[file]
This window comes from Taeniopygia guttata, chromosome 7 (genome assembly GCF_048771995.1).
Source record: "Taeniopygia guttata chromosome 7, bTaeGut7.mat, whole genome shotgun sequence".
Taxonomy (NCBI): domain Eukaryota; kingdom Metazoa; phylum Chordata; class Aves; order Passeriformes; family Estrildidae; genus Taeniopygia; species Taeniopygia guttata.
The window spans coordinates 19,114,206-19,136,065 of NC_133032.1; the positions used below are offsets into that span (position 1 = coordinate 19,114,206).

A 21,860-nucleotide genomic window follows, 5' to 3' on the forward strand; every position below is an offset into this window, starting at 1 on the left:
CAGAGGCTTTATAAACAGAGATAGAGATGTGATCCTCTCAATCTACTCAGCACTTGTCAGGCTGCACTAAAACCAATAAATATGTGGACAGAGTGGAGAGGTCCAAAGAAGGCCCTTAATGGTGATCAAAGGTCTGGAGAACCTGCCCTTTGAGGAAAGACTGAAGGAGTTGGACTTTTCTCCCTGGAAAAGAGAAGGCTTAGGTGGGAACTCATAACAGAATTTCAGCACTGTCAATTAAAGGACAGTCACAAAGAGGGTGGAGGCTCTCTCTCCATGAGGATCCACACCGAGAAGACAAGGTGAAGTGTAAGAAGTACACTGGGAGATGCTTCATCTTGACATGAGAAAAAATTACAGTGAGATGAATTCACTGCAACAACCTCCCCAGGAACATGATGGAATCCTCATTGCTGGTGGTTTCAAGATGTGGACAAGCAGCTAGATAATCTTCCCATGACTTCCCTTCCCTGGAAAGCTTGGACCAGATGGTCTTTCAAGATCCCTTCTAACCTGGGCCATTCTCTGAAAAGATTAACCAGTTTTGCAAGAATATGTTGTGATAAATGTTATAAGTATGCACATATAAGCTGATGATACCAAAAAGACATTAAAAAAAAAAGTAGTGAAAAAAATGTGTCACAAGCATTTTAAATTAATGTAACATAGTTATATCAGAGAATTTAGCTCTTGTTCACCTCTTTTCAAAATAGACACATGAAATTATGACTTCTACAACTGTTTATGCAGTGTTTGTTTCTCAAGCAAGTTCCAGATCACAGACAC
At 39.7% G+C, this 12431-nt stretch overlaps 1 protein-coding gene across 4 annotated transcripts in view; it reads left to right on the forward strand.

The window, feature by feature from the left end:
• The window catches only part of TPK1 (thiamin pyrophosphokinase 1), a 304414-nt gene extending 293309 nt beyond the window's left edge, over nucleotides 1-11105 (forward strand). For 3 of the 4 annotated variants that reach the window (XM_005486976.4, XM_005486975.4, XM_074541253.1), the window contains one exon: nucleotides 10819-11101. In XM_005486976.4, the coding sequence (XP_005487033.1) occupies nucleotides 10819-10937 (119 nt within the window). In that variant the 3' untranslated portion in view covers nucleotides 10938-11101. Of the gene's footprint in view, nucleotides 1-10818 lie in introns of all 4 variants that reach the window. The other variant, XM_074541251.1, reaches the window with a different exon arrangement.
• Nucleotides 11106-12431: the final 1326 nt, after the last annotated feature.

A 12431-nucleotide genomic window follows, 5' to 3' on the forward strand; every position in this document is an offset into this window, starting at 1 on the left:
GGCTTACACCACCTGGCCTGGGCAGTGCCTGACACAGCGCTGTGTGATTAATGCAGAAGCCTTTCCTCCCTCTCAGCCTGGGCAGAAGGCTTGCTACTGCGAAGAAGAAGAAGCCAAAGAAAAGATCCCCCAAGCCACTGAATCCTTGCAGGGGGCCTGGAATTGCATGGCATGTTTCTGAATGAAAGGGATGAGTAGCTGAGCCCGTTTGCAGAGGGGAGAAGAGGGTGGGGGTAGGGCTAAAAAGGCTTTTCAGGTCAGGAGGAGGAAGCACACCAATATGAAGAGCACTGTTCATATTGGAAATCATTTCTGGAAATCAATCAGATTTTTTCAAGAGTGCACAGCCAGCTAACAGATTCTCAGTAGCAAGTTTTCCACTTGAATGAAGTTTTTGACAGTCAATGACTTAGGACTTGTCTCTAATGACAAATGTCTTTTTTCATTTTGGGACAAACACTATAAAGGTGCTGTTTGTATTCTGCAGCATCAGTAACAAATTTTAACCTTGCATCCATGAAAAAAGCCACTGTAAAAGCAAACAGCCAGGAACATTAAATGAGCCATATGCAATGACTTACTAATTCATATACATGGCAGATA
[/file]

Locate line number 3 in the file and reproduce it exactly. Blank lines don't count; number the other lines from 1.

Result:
Taxonomy (NCBI): domain Eukaryota; kingdom Metazoa; phylum Chordata; class Aves; order Passeriformes; family Estrildidae; genus Taeniopygia; species Taeniopygia guttata.